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Thursday, 18 October 2012

Washing Dreadlocks

Washing dreadlocks and keeping them clean is the most important thing you can do to ensure the longevity and enjoyability of your dreadlocks. If you don't keep them clean they will become greasy, itchy and generally unpleasant just like regular hair. Keeping them clean will keep them happy and therefore you happy!

You can wash your dreadlocks as little or as often as you so choose. I personally wash mine every other day but other people choose to only wash them once a week. However often you choose to wash them, as long as you keep the pattern regular then you will be fine. Here is a video where I talk through how your head gets used to how often you wash it and 
how often you should wash your dreadlocks:

 You can still shower your body as many times a day as you want. The only reason washing your dreadlocks every day is usually avoided is because they take so long to dry. See my "Showering without washing your dreads" post for more on that.

Soaps and Shampoos?

You won't want to use 'normal' shampoos with dreadlocks. They can leave residue in your hair, making it sticky and irritating. When the residue shampoo dries it will flake out like dandruff, an all round negative experience. You don't actually have to use shampoo with dreadlocks at all, I have been months at a time using only water, once your head gets used to not being washed with oil stripping shampoo it will re-balance it's oil production and you can survive just fine with only water. I tend to return to using shampoos though because it just gives me a cleaner feeling.

Shampoos I have used:
  • RockingLocks - Liquid shampoo available in different sizes and also available in an SLS free variety. A straightforward residue free shampoo. 
  • Dollylocks - Available in both liquid and bar form. Organic, vegan and GMO free. The liquid variety is very strong and so only a very small amount is required and so one bottle will last for a long time if used appropriately.  
  • Dreadhead HQ - The DHHQ liquid soap is widely available worldwide. While I cannot recommend most of their other products, their liquid soap is generally quite a popular residue free shampoo choice.
  • Dr Bronners - This is very hit or miss, some love it and some hate it. Bronners is not strictly a residue free shampoo but it popular due to it's friendly ingredients and because it's one of the only options that's widely available in stores. To use it on dreadlocks it needs to be heavily diluted down to 1:10 or more and even then if you have hard water it can be tricky to wash out effectively. 
Obviously use all of these within reason. If you cake your head in any soap then it's going to leave residue because you won't rinse long enough to get it all out. But all of the above will work long term without leaving residue. I like the bars of soap because I can rub them all over my head, but I've been favoring liquid soap for a long time now because I use the bars up way too fast.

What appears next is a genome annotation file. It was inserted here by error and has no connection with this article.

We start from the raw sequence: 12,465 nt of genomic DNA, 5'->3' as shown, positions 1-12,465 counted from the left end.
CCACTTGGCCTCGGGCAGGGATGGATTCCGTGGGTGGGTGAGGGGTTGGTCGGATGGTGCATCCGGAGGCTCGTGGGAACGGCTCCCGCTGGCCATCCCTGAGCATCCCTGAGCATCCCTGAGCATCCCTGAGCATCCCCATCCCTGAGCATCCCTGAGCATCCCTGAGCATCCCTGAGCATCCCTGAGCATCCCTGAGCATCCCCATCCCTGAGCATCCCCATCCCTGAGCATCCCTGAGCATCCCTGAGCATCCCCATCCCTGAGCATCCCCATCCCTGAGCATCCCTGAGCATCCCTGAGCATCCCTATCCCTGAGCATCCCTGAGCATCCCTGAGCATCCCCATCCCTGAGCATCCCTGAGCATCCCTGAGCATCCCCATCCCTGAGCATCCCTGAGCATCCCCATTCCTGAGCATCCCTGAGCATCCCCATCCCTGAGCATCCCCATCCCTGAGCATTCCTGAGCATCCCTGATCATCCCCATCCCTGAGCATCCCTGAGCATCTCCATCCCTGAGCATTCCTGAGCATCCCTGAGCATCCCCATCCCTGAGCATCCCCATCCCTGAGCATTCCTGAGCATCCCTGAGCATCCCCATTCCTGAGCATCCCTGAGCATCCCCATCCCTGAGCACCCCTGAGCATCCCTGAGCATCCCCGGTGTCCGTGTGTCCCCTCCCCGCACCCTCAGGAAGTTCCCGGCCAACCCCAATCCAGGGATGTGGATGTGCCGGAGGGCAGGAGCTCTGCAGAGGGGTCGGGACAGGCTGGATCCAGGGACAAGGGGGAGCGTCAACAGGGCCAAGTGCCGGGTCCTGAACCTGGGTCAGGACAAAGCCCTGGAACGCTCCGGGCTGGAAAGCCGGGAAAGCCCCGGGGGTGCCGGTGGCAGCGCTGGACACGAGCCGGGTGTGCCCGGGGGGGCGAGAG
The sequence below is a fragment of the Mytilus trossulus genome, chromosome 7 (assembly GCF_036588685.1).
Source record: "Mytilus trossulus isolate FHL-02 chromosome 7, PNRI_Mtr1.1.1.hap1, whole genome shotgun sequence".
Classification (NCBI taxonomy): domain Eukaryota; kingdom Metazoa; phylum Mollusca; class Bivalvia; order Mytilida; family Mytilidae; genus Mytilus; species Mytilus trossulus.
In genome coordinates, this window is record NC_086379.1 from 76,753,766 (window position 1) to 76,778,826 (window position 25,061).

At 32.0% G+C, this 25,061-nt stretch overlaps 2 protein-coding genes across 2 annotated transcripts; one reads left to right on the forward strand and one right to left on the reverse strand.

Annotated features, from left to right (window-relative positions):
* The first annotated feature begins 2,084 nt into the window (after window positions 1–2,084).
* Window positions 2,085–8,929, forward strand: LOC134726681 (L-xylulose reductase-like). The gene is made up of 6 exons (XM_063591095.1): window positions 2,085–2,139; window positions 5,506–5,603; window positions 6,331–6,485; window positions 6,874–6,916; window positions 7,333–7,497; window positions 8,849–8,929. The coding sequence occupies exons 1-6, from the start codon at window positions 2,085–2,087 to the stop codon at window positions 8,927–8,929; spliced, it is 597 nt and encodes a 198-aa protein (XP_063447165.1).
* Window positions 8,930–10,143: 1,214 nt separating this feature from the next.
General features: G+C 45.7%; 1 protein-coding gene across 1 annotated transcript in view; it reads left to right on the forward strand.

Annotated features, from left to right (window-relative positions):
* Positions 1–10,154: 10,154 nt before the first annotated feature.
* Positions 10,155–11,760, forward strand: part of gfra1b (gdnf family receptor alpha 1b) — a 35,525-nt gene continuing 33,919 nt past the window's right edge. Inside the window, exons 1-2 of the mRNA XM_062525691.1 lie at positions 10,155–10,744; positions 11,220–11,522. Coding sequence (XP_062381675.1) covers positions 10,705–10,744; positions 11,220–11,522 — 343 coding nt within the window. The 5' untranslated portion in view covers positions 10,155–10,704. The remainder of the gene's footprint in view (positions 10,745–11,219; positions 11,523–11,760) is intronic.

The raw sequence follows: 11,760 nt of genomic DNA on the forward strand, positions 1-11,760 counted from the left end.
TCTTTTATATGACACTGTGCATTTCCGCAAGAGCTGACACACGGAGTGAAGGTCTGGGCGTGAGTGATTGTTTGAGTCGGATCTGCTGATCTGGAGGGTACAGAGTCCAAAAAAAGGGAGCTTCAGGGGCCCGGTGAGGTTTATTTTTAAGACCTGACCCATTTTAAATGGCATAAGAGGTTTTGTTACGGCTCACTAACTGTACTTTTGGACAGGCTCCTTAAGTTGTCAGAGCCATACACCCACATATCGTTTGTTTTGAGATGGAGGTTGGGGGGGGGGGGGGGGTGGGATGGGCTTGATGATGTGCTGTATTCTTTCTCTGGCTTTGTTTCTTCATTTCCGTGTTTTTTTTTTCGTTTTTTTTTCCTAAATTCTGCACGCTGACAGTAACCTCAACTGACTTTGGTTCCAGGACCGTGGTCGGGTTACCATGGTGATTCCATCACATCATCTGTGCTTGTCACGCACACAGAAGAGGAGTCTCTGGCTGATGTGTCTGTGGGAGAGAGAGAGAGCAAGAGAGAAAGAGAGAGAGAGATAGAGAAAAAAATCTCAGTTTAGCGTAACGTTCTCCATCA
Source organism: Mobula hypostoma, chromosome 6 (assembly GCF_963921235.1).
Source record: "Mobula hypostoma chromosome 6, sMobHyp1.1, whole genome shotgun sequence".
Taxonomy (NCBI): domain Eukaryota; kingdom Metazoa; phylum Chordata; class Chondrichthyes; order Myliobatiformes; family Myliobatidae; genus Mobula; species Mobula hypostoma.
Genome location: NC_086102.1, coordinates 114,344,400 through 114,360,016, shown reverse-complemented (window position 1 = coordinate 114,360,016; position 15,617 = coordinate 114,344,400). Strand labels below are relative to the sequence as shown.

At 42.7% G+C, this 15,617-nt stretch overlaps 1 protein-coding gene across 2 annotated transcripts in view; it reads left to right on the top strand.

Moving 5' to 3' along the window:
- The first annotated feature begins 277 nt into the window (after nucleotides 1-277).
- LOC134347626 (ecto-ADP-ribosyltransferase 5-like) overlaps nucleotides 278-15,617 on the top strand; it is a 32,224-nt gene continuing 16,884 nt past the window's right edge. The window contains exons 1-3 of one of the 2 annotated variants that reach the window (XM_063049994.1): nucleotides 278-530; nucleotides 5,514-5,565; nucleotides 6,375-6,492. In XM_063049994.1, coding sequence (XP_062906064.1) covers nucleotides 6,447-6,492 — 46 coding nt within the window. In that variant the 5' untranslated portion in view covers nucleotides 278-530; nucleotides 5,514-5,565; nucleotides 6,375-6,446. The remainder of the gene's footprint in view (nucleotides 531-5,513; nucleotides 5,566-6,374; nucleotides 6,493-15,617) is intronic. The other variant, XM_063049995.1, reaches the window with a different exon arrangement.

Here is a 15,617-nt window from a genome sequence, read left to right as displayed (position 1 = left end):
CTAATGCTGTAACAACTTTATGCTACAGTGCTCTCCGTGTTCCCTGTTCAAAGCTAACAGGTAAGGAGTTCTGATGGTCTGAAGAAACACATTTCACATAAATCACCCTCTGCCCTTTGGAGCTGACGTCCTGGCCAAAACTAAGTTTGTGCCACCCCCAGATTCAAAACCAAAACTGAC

My Washing Routine

I wash my dreadlocks in the shower and I would fully recommend washing in the shower over washing in the tub. The higher the water pressure you have, the better! Power shower? excellent. Washing with a high pressured shower means you can wash your dreadlocks thoroughly and faster, it also means you're more able to wash out the excess soap.


  • Get in the shower and soak the dreadlocks completely. If you have a weak shower it might take some time as the dreadlocks can hold a lot of water, depending on how long and/or thick they are.
  • You can then apply the soap / shampoo if you're going to use it. I only use a little over a teaspoon of soap for head.
  •  I will apply the shampoo directly to my scalp. I will scrub it all over my head and the dreads will act like a scrubbing brush, moving it all around. You don't need to apply soap to the dreads themselves as the soap/shampoo will rinse from your head, through the locks.
  • After that I wash the rest of my body, leaving my head under the shower, giving the dreadlocks as long as possible with water running through them as you really want to make sure all the shampoo rinses out.
  • Make sure you scrub behind your ears and on your neck, these areas can get oiler than normal because the dreadlocks can keep your head warmer than normal hair - like wearing a hat. 
  • After I'm done washing the rest of my body I return to my head, spraying it with the shower on a high setting, rinsing out the soap.
  • I will then squeeze water out of the dreadlocks, they don't have to be squeezed one by one, but I make sure I squeeze the water out of all of them.
  • After one last soak I will turn the water off.
  • While remaining in the shower I squeeze out as much excess water as I can. The more you can squeeze out, the better. Also the squeezing is a passive way of maintaining your dreadlocks and encouraging them to mature.

 My Drying Routine


  • Once they're squeezed I will roughly rub them with a towel to dry them some more. (Use a towel that definitely won't start flaking and leave bits of towel in your hair. You want a towel that you can really rub hard with, but not let any towel material fall out and get stuck in your hair).
  • Wrap the towel around your body and then (possibly outside) headbang. Nod your head up and down shaking out the water that is left. This method really reduces drying time.